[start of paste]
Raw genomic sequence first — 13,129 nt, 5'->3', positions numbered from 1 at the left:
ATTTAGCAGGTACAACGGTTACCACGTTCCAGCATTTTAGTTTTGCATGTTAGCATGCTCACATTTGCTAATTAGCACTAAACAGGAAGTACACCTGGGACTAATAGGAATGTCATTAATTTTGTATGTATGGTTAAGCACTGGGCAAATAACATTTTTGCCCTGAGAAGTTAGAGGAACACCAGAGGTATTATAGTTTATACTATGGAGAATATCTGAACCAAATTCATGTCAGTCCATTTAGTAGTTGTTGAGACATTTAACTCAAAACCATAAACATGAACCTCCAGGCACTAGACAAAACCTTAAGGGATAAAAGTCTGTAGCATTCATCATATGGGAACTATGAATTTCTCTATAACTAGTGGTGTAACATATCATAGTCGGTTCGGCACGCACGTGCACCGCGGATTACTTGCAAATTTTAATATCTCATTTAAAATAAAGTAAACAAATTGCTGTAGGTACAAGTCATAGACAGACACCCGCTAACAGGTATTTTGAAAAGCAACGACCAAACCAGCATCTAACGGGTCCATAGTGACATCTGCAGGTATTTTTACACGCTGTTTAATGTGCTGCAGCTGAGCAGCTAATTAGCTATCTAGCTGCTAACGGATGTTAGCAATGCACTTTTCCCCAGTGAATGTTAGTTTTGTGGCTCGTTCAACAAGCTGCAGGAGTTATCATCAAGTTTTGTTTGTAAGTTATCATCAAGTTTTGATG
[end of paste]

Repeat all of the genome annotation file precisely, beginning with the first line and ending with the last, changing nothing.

Raw genomic sequence first — 13,129 nt, 5'->3', positions numbered from 1 at the left:
ATTTAGCAGGTACAACGGTTACCACGTTCCAGCATTTTAGTTTTGCATGTTAGCATGCTCACATTTGCTAATTAGCACTAAACAGGAAGTACACCTGGGACTAATAGGAATGTCATTAATTTTGTATGTATGGTTAAGCACTGGGCAAATAACATTTTTGCCCTGAGAAGTTAGAGGAACACCAGAGGTATTATAGTTTATACTATGGAGAATATCTGAACCAAATTCATGTCAGTCCATTTAGTAGTTGTTGAGACATTTAACTCAAAACCATAAACATGAACCTCCAGGCACTAGACAAAACCTTAAGGGATAAAAGTCTGTAGCATTCATCATATGGGAACTATGAATTTCTCTATAACTAGTGGTGTAACATATCATAGTCGGTTCGGCACGCACGTGCACCGCGGATTACTTGCAAATTTTAATATCTCATTTAAAATAAAGTAAACAAATTGCTGTAGGTACAAGTCATAGACAGACACCCGCTAACAGGTATTTTGAAAAGCAACGACCAAACCAGCATCTAACGGGTCCATAGTGACATCTGCAGGTATTTTTACACGCTGTTTAATGTGCTGCAGCTGAGCAGCTAATTAGCTATCTAGCTGCTAACGGATGTTAGCAATGCACTTTTCCCCAGTGAATGTTAGTTTTGTGGCTCGTTCAACAAGCTGCAGGAGTTATCATCAAGTTTTGTTTGTAAGTTATCATCAAGTTTTGATG